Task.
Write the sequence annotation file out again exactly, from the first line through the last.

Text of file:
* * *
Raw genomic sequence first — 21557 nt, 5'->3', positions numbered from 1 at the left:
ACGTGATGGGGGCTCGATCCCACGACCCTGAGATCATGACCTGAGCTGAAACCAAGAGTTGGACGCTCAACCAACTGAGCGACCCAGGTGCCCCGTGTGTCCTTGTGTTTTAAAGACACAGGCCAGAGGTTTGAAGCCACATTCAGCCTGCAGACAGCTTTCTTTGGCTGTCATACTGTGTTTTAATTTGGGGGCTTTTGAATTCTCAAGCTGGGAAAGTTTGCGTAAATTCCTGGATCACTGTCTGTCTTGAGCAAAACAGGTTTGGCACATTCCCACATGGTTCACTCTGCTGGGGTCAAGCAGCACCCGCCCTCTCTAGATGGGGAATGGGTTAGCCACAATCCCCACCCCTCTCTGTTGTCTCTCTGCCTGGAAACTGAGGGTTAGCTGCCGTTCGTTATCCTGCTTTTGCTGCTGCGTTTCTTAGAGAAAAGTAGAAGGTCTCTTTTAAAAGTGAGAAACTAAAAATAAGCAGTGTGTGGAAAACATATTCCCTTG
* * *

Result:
Raw genomic sequence first — 21557 nt, 5'->3', positions numbered from 1 at the left:
ACGTGATGGGGGCTCGATCCCACGACCCTGAGATCATGACCTGAGCTGAAACCAAGAGTTGGACGCTCAACCAACTGAGCGACCCAGGTGCCCCGTGTGTCCTTGTGTTTTAAAGACACAGGCCAGAGGTTTGAAGCCACATTCAGCCTGCAGACAGCTTTCTTTGGCTGTCATACTGTGTTTTAATTTGGGGGCTTTTGAATTCTCAAGCTGGGAAAGTTTGCGTAAATTCCTGGATCACTGTCTGTCTTGAGCAAAACAGGTTTGGCACATTCCCACATGGTTCACTCTGCTGGGGTCAAGCAGCACCCGCCCTCTCTAGATGGGGAATGGGTTAGCCACAATCCCCACCCCTCTCTGTTGTCTCTCTGCCTGGAAACTGAGGGTTAGCTGCCGTTCGTTATCCTGCTTTTGCTGCTGCGTTTCTTAGAGAAAAGTAGAAGGTCTCTTTTAAAAGTGAGAAACTAAAAATAAGCAGTGTGTGGAAAACATATTCCCTTG